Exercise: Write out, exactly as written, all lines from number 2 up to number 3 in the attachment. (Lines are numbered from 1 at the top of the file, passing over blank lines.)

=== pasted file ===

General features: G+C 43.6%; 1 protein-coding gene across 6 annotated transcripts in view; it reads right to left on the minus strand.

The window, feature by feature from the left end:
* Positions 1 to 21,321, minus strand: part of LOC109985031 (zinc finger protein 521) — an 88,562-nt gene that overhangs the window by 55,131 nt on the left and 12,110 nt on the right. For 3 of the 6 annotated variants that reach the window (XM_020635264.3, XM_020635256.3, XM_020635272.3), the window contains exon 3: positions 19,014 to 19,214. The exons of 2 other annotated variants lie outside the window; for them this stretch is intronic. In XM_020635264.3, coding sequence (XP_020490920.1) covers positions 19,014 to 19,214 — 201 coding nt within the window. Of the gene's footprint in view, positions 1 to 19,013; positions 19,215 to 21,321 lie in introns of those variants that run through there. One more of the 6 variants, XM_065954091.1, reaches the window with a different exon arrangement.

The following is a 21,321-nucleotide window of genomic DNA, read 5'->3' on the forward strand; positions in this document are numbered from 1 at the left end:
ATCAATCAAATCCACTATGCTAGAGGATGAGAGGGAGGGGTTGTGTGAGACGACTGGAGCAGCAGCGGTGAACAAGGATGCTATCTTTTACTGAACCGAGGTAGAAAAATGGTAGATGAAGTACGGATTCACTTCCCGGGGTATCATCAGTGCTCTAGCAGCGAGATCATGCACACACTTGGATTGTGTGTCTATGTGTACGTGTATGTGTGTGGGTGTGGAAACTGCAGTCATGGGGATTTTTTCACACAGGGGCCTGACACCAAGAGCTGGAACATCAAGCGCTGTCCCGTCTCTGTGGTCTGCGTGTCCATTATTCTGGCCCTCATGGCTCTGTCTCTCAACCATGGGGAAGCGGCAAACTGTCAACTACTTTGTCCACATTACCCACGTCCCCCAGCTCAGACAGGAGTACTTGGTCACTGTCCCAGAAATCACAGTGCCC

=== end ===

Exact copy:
The window, feature by feature from the left end:
* Positions 1 to 21,321, minus strand: part of LOC109985031 (zinc finger protein 521) — an 88,562-nt gene that overhangs the window by 55,131 nt on the left and 12,110 nt on the right. For 3 of the 6 annotated variants that reach the window (XM_020635264.3, XM_020635256.3, XM_020635272.3), the window contains exon 3: positions 19,014 to 19,214. The exons of 2 other annotated variants lie outside the window; for them this stretch is intronic. In XM_020635264.3, coding sequence (XP_020490920.1) covers positions 19,014 to 19,214 — 201 coding nt within the window. Of the gene's footprint in view, positions 1 to 19,013; positions 19,215 to 21,321 lie in introns of those variants that run through there. One more of the 6 variants, XM_065954091.1, reaches the window with a different exon arrangement.